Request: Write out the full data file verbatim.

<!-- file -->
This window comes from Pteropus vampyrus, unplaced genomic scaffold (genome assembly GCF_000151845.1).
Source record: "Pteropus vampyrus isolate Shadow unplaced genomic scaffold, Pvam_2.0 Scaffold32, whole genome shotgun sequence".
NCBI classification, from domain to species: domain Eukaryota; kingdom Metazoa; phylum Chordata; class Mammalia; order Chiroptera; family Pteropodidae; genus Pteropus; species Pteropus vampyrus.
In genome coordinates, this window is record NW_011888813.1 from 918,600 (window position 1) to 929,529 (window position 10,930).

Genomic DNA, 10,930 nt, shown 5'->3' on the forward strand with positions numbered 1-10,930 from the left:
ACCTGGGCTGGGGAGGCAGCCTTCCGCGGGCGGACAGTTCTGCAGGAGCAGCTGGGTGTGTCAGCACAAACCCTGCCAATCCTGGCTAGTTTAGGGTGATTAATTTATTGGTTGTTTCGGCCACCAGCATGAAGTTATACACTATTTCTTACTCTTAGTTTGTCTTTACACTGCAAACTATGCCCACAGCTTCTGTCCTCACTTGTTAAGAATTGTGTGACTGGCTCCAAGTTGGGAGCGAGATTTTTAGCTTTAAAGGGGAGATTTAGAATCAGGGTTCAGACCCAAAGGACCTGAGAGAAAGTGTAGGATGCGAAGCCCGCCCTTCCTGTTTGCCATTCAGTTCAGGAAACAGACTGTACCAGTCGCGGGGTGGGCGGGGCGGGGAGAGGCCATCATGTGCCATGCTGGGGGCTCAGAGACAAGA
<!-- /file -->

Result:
This window comes from Pteropus vampyrus, unplaced genomic scaffold (genome assembly GCF_000151845.1).
Source record: "Pteropus vampyrus isolate Shadow unplaced genomic scaffold, Pvam_2.0 Scaffold32, whole genome shotgun sequence".
NCBI classification, from domain to species: domain Eukaryota; kingdom Metazoa; phylum Chordata; class Mammalia; order Chiroptera; family Pteropodidae; genus Pteropus; species Pteropus vampyrus.
In genome coordinates, this window is record NW_011888813.1 from 918,600 (window position 1) to 929,529 (window position 10,930).

Genomic DNA, 10,930 nt, shown 5'->3' on the forward strand with positions numbered 1-10,930 from the left:
ACCTGGGCTGGGGAGGCAGCCTTCCGCGGGCGGACAGTTCTGCAGGAGCAGCTGGGTGTGTCAGCACAAACCCTGCCAATCCTGGCTAGTTTAGGGTGATTAATTTATTGGTTGTTTCGGCCACCAGCATGAAGTTATACACTATTTCTTACTCTTAGTTTGTCTTTACACTGCAAACTATGCCCACAGCTTCTGTCCTCACTTGTTAAGAATTGTGTGACTGGCTCCAAGTTGGGAGCGAGATTTTTAGCTTTAAAGGGGAGATTTAGAATCAGGGTTCAGACCCAAAGGACCTGAGAGAAAGTGTAGGATGCGAAGCCCGCCCTTCCTGTTTGCCATTCAGTTCAGGAAACAGACTGTACCAGTCGCGGGGTGGGCGGGGCGGGGAGAGGCCATCATGTGCCATGCTGGGGGCTCAGAGACAAGA